Yes, a couple. Most of the people that attended the seminar were men. America is a little ahead and women are more involved at senior levels. So, the rest of the world is a bit backward in terms of giving women an equal say, right? Uhm, that is something. Frankly, I’ve put it on the back burner for now. I don’t want to throw too much at them. They have too many new ideas, but eventually, I will push that to them and they’re getting this. If and when they watch the podcast, they’ll know what’s coming. It’s going to recommend more women. But what’s been shown is that the more women you have on boards, the more profitable the company is. So, that’s something in the future that they need to look at, and I’m going to encourage them to do that, and they can be the leader. One of the leaders in Nigeria or Africa, or both, encourages women to not only participate but to lead as well.
As you may have read, I used to live in Southern Africa and in the company I worked for, which was run by a Brit, I was shocked that they called… This was the days before the Internet, so they had Joseph, who was a scooter boy, and Margaret, who was a tea girl. A scooter boy was someone who delivered messages and papers from one office in town to another office in town and so forth. And I said, “Joseph is not a boy. He’s probably 20-something or 30-something. He’s a messenger. So, let’s call him what he is, and Margaret is 40-something. She’s not a girl, so let’s call her a tea lady and give her some dignity. Within a few weeks, everyone had started doing that.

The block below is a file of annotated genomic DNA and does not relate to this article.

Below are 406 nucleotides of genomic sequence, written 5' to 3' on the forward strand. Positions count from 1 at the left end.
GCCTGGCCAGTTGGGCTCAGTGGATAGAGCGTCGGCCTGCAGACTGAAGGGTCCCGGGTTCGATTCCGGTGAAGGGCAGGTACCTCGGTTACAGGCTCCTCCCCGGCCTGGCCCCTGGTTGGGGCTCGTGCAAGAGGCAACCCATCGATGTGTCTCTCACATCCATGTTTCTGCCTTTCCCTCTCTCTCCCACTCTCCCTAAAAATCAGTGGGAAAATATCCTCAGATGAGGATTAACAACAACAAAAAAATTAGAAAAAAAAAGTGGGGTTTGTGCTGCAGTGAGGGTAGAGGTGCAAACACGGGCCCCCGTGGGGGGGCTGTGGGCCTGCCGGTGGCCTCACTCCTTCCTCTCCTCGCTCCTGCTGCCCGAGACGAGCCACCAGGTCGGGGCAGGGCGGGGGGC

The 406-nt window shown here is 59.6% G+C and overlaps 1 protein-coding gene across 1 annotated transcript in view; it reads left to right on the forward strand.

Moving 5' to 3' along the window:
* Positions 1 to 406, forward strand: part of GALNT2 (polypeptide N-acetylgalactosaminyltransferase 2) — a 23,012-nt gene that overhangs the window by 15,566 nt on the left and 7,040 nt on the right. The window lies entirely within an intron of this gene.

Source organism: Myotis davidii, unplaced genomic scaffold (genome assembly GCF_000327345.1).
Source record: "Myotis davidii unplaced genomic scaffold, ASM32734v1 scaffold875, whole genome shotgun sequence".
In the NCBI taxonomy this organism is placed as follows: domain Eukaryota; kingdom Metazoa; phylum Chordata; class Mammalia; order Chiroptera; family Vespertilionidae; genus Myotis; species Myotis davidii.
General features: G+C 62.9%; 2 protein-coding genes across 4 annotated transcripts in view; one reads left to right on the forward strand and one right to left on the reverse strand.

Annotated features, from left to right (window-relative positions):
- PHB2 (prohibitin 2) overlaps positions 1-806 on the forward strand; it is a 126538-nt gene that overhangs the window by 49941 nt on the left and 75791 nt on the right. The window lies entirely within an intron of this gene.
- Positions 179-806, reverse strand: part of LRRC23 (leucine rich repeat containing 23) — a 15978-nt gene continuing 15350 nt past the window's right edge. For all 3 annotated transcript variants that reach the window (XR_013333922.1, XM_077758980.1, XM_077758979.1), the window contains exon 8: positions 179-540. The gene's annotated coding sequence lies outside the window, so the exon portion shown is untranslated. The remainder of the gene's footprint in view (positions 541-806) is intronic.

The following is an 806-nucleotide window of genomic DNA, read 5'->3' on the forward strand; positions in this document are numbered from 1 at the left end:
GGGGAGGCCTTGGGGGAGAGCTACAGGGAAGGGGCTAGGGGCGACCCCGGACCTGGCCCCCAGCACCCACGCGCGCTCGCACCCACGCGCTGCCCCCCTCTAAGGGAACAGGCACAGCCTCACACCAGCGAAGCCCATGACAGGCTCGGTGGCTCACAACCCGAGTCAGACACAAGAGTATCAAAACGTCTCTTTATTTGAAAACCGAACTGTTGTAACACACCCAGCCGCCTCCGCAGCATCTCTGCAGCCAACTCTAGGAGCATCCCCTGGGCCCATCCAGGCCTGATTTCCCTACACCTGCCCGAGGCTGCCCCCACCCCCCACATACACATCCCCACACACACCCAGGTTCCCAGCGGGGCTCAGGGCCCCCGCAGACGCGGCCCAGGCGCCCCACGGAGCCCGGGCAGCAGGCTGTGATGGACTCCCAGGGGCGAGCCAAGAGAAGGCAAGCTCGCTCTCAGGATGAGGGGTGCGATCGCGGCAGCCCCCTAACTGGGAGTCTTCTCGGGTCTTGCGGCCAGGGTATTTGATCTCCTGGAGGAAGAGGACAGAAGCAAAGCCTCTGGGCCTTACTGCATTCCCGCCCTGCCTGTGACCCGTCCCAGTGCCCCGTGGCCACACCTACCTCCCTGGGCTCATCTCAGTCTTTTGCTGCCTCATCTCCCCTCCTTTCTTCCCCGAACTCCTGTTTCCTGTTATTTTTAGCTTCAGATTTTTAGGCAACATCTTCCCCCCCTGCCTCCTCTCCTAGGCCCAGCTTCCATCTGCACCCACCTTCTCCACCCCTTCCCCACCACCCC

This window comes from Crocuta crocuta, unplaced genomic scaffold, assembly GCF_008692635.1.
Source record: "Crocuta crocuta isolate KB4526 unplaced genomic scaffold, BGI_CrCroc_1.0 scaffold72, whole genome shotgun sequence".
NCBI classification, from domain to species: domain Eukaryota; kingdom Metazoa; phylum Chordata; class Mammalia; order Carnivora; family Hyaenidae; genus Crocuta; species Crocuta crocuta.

I don’t know if it lasted beyond my tenure there, but I was quite surprised. First, I was surprised that that’s the way it was when I came in. And you know what? I’m happy people were able to see that there are other ways of looking at situations.
As always, money is the hook. And that’s how it will get you to bring more women on so that you will make more money. History has shown that the more women you have in leadership roles, the better you do.
So, I’ll take politics completely out of the equation. More women, more money, more interest in making money. Yes, we’re business-savvy. This is what you do. OK, so you need to push past whatever sexism is limiting you because there’s more money at the end. If that’s the hook, they will get past that and they’ll see, oh, this works, plus we have a different sort of energy here. That’s why they were smart enough to bring, you know, a white American in there. A different sort of energy? Well, let’s expand that some more. And bring in more women.
People talk a lot about diversity. Diversity is not just people of different races or people of different genders to me. That’s necessary and required as far as I’m concerned, in the 21st century. But I’m into diversity, to point out for example, if you and I have a company and we have people from different cultures, different races, and so on, but they’re all engineers, we’re going to get an engineering perspective. So, you start with all the different kinds of people, but then you have an engineer, an operations person, a finance person, and an artist so that you have people in your company and people running the company, they come from different perspectives. They see things differently.
And a lot of companies have that problem where there’s the same sort of thing. In Boeing for example, it’s either engineers or accountants. That’s it, that’s the way they work. Real diversity 2.0 is having a myriad of perspectives that I’d never thought of before. I’ve never seen that before. That’s what you want and if you’re running the place, you need to be open enough to say that never occurred to me. That’s a great idea. Let’s do that now. I’m still the boss, but I don’t have all the answers. It’s collaborative, and that’s how our work is done collaboratively, and that’s how I’m coaching people. That is how I am coaching the people who are running Zambara.